The Most Valuable Thing in the World
At the beginning of the 20th century, a group of about forty little children changed their character, revealing profound characteristics in the child’s soul that had previously remained unknown. Adults who witnessed this phenomenon began talking about the discovery of the human soul, miracles, conversions—even visions of the kingdom of heaven. These children, Dr. Maria Montessori’s first students, lived in a lower-class housing project unsupervised all day while their parents went to work. Left to their own devices, they were seen as intellectually inferior, even defective. Their energies, unaided and unguided, were scattered.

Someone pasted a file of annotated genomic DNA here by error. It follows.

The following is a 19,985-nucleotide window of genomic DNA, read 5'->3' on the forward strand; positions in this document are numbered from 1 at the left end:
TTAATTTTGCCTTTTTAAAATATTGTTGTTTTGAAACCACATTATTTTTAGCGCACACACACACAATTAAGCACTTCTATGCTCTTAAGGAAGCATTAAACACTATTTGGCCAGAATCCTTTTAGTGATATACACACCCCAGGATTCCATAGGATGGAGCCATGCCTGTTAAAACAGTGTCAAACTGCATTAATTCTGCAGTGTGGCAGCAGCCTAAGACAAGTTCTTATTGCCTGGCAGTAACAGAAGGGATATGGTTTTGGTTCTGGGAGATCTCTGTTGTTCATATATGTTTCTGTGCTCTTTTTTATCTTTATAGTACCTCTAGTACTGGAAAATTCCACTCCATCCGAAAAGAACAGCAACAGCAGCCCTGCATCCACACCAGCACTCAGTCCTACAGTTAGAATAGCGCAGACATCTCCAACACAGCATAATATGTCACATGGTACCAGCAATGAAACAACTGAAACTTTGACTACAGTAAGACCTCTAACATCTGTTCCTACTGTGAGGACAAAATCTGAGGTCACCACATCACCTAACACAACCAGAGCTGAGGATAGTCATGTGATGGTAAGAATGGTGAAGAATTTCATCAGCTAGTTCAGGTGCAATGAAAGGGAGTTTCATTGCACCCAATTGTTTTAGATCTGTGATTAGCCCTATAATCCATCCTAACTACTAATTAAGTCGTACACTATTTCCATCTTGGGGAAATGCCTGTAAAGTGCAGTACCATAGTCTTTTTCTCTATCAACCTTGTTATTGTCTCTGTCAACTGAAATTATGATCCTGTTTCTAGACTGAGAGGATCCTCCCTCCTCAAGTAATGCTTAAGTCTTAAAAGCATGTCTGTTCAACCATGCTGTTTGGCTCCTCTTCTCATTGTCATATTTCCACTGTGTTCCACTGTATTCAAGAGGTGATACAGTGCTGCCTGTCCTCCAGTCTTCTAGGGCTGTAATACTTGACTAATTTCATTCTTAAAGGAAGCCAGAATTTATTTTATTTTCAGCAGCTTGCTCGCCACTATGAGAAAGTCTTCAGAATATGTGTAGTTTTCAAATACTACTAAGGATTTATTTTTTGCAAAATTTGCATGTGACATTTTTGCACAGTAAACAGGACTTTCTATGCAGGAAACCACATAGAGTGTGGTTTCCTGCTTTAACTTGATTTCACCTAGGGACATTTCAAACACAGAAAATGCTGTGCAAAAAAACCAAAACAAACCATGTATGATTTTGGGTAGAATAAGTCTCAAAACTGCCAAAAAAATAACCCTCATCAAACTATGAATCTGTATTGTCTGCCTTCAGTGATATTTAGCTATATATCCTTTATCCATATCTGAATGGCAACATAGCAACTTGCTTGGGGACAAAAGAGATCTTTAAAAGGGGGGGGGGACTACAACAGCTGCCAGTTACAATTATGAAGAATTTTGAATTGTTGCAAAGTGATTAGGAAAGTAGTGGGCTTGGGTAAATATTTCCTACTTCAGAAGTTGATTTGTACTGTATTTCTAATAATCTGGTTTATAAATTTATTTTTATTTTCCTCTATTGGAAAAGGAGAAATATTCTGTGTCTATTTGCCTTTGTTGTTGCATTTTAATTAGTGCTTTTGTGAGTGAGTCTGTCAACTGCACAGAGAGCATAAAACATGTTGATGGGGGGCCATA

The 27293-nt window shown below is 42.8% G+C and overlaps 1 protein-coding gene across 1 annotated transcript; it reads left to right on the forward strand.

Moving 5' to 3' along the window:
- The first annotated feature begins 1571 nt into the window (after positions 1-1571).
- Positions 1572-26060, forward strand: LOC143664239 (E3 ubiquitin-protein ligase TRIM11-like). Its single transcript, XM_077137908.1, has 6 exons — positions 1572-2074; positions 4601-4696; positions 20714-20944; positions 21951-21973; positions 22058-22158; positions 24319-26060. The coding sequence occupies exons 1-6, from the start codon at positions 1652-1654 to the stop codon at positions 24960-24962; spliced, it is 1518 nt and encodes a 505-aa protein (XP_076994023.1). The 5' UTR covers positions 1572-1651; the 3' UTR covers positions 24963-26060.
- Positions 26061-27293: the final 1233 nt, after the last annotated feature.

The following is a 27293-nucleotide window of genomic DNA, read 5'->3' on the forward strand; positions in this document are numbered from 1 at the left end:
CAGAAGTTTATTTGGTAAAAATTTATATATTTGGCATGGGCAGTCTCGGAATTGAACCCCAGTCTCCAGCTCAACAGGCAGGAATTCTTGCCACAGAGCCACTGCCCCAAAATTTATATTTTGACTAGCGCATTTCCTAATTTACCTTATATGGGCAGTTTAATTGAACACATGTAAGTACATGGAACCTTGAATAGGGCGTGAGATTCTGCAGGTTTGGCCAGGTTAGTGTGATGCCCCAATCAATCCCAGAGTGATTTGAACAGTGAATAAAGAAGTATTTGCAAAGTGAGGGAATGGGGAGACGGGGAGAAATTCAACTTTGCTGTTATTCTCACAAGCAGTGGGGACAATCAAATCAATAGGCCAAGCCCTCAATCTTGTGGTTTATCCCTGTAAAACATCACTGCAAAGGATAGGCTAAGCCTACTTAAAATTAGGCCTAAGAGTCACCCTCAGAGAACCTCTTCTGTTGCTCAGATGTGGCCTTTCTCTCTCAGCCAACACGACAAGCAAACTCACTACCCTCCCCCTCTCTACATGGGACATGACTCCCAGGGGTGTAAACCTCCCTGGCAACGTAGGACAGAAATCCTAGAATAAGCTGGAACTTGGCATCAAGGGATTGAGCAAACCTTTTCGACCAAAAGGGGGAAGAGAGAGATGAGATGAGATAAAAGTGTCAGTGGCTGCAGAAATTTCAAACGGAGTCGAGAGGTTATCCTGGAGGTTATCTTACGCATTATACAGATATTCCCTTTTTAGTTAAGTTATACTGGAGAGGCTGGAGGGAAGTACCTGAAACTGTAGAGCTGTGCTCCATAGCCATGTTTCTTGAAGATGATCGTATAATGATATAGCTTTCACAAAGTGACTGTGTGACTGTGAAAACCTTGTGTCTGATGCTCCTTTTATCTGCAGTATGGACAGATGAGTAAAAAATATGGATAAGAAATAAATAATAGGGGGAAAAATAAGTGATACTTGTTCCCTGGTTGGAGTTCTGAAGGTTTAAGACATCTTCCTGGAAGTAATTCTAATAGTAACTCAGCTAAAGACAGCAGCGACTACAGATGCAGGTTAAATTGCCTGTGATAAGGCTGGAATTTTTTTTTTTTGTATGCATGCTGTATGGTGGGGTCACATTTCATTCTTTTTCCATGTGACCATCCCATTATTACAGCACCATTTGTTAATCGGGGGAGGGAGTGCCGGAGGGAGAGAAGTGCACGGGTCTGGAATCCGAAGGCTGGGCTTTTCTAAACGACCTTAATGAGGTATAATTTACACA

Montessori discovered that when adults give children the help that enables them to act by themselves, the adult witnesses with amazement results disproportionate to and independent of the adult’s actions. She described this phenomenon in her book The Child in the Church. Montessori’s assistance enabled the children to focus and learn, to be gathered together as a learning community, and gathered psychologically within themselves. They developed skills and moral behavior to an extent entirely unexpected.
Half a century earlier, author Leo Tolstoy, in his school for severely impoverished peasant children, saw them all lit up by the flame of interest at the reading of history and biblical stories, with a constancy and enthusiasm which astonished him. It was after this experience that Tolstoy declared that the most valuable thing in the world is linked with the child’s soul.